I left my hubby with our baby and took the M3 for a test drive. I managed to get a cheeky slide out of a T-junction, and that was it, the deal was done and dusted. We took it home that day, and of course I moved over and let hubby drive it home.
It wasn’t just a BMW M3, it was a special M3. It hadn’t been owned by Tom Cruise or anything like that, but a limited edition CSL. And my husband prides himself on finding a really good car with low mileage and an excellent history – and this BMW was the result of many evenings spent searching ads on the internet.
Beautifully engineered with a fantastic chassis, perfect driving position and a singing engine, the whole combination made it so much fun to drive. Now, I usually love a massive rear spoiler, but this one’s tail featured a modest one and most people just thought it was a normal saloon car, but inside, there were lots of little tricks that made it everything but. Driving it was a thoroughly engaging experience – the car spoke to me non stop: chitter-chattering and telling me what it was up to. For me, that’s what makes a great car, and there it was, right in my paws.
We totally loved it and every single journey we made in it – even if it was a two-mile round trip to the local shop. When my daughter was a year old, we drove the M3 to a place called Deauville, in France. It was the longest journey we made but it wasn’t tiring in any way, the car was faultless and joyous to drive. This was about ten years ago now.
When you have children, suddenly you take three times as much kit on holiday, but I was amazed at how much we could fit into the car and how practical it was. We had the pram and all sorts of paraphernalia, it was such a laugh. I don’t recall my daughter expressing any particular joy during the journey but it couldn’t have been too much of a horrific ride for her because she slept.
Then, about a year later, we sold it. It was inevitable really because we were thinking about having a bigger family and the M3 was only practical to a certain point. It wasn’t future-proofed for us, but it was absolutely future-proofed for my personal tastes. I would love to have had it in my garage forever.
Thoughts of it had flitted in and out of my mind over the years, and in 2018 I was the guest at a car show in Cornwall, and the M3 was there!
The chap who owned it very kindly let me sit in it, and I had a little cry. The nostalgia triggered my tears and it still looked so good. It was so heart-warming because she’d been part of the family at a particularly important point in my life, when we’d just had our first baby. It was like seeing an old friend.
I said to the owner if he ever wanted to sell it to let me know, and about eight months later he got in touch, but the value had gone up so much (about £40,000 more than we originally paid) that I couldn’t justify it – but never say never.
There is a second car that got away: my MkII VW Golf GTI 16v. What I should have done was wrap it up and put it in the back of a barn somewhere, but when I had baby number one, I realised I couldn’t have a car that didn’t have air bags or anywhere to secure an ISOFIX car seat so, reluctantly, it had to go.
When the MkII first came out, I wasn’t old enough to drive on the road, but I’d wanted one since I saw a TV advert featuring the model Paula Hamilton splitting up with her boyfriend, throwing off her engagement ring, fur coat and everything that he’d bought her – but she kept hold of the car. I thought wow, that’s such a cool car, but I wasn’t old enough to drive it, let alone afford it.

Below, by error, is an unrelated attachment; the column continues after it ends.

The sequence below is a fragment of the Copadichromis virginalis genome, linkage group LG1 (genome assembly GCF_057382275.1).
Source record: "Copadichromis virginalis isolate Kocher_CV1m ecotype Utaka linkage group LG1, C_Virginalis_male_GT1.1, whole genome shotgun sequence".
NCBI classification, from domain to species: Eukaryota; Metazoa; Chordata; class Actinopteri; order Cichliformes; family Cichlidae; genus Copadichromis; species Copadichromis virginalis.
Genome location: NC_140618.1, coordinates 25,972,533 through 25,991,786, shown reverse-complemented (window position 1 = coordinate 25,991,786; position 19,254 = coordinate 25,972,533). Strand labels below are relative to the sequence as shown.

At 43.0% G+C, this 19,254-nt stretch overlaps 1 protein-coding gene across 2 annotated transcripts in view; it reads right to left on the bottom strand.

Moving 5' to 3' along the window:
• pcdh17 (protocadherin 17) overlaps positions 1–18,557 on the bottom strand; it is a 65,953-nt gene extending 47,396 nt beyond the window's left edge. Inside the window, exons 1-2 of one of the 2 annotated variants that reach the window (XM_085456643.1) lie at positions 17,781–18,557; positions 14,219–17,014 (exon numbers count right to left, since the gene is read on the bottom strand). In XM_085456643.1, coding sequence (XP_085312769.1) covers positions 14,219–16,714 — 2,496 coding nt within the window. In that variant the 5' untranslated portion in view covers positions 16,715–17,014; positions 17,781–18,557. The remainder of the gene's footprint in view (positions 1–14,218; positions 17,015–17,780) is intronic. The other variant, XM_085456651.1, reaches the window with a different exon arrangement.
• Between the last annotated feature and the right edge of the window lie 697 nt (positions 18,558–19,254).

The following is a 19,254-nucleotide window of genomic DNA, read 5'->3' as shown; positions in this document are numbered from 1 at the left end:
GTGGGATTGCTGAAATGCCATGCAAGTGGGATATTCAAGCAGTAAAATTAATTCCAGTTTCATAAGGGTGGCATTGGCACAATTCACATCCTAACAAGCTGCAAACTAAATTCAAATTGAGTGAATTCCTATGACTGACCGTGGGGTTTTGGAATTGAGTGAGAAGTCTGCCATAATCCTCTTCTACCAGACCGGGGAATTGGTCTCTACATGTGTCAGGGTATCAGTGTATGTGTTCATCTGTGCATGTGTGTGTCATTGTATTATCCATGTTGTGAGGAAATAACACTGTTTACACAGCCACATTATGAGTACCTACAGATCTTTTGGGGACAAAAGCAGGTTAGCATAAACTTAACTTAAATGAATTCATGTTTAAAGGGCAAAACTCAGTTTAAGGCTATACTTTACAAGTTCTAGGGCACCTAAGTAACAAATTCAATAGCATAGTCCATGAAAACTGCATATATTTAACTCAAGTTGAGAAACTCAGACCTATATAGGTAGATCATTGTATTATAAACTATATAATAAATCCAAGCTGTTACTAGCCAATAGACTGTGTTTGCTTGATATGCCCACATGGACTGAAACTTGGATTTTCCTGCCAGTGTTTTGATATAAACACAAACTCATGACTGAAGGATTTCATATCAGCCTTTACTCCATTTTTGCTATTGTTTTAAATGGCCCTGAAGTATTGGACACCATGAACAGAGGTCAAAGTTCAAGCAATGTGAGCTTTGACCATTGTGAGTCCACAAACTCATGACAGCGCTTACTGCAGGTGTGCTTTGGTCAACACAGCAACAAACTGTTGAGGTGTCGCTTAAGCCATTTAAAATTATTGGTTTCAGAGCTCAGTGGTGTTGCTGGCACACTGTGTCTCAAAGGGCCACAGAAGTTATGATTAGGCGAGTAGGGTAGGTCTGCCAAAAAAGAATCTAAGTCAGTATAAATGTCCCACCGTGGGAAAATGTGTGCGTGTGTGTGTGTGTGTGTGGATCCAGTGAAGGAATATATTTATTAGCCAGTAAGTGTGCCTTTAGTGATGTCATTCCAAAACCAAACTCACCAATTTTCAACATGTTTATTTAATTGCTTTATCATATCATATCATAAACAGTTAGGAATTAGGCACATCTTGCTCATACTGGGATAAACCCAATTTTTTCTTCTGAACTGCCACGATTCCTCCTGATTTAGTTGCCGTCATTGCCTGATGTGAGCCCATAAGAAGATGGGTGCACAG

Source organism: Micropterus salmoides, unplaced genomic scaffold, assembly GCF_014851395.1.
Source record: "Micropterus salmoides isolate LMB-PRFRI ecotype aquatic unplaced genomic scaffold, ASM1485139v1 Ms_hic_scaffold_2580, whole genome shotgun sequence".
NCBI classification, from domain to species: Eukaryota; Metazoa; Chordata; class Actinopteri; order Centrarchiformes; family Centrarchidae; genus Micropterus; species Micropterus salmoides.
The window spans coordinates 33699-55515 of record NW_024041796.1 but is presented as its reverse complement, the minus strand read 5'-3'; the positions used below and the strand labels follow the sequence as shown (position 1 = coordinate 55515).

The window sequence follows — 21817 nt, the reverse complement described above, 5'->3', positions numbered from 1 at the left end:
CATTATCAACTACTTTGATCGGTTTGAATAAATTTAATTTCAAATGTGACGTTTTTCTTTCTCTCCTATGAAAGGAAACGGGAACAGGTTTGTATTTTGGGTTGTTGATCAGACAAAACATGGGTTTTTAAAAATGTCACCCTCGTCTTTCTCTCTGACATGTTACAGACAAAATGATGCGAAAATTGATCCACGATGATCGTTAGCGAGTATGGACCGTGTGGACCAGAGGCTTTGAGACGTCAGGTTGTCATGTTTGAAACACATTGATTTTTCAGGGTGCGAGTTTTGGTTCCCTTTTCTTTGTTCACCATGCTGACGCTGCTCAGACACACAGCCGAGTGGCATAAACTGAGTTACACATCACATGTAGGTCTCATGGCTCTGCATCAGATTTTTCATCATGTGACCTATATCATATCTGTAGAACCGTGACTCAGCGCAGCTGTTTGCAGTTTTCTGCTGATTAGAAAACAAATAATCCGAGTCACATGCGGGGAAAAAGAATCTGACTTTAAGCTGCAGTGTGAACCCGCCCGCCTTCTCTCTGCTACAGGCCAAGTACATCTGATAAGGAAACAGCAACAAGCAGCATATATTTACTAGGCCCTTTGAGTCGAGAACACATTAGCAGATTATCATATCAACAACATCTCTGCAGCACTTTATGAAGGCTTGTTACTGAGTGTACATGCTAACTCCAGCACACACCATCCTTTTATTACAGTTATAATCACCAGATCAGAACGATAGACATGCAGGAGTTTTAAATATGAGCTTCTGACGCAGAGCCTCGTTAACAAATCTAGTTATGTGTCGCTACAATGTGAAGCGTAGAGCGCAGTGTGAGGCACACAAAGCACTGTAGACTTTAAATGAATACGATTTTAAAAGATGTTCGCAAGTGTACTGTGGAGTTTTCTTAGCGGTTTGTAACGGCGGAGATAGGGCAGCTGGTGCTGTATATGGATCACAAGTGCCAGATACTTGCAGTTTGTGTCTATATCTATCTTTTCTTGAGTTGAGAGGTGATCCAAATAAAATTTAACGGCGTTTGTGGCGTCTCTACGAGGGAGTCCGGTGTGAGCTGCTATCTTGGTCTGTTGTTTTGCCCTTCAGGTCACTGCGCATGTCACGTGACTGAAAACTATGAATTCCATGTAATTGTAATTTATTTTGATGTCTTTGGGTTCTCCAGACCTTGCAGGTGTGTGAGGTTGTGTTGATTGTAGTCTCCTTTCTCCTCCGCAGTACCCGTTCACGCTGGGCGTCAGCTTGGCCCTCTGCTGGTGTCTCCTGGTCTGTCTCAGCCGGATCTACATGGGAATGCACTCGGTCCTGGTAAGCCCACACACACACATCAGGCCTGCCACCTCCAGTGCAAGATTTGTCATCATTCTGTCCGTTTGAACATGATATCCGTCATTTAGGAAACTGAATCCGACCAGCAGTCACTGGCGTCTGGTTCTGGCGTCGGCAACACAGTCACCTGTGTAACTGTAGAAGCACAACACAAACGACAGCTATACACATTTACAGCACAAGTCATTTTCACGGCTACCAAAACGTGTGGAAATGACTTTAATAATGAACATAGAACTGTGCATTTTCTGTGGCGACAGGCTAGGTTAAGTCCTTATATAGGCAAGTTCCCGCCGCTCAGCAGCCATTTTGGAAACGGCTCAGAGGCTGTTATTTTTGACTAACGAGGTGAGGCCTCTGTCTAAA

Years later, the prices came my way and I bought the second hand, G-reg GTI 16v MkII for about £3,500. I was single, in my twenties and so happy to be the owner of a car that I’d wanted since I was a teenager. In my opinion it was, and still is, the granddaddy of the hot hatch brigade.
I lived in Hertfordshire and worked all over the place, but whether I was in the town or country it fitted in with my life a treat. My dad’s a farmer and I remember carrying some tractor tyres in it for him, challenging the suspension! I even managed to shoehorn it into Top Gear magazine for a story.
One day, I took it to a mechanic for a service and he was quite unimpressed. He realised who I was and asked what on earth I was doing running around in “that old thing”. He expected me to be in a fancy Ferrari. It broke my heart because the Golf was so important to me and I’d brought it to him for some tender loving care, and he just took the mickey.
It was really important to me that the GTI went to a good home when I sold it and a lovely guy called Andrew Chapple, who owns the company Volkswizard, kindly matched it up with two chaps who have lovingly looked after it. Somebody sent me a picture of it on Twitter about six months ago which was so sweet. That’s one lovely thing about social media – people can keep in touch with their old car.
Both the BMW and the Golf bookended important chapters in my life, but what they’ve also got in common is that they handled so well. I’ve been motor racing since I was twelve so if a car handles well that’s the first tick in the box as far as I’m concerned. They were fantastic examples of their marques.
I love my job because I can make a car dance, or push it to its limits while still being well within mine, and I did just that every time I drove them.
I would love to have every single car that I’ve ever owned, but perhaps I was just meant to be the custodian of these two that got away for a small amount of time so that someone else could enjoy them as much as I did.
The One That Got Away: Mike Brewer’s once-in-a-lifetime Lamborghini Urraco barn find
The One That Got Away: Anthony Partridge’s Yamaha XV950 custom bike
The One That Got Away: Simon Kidston’s Mercedes-Benz 300SL Gullwing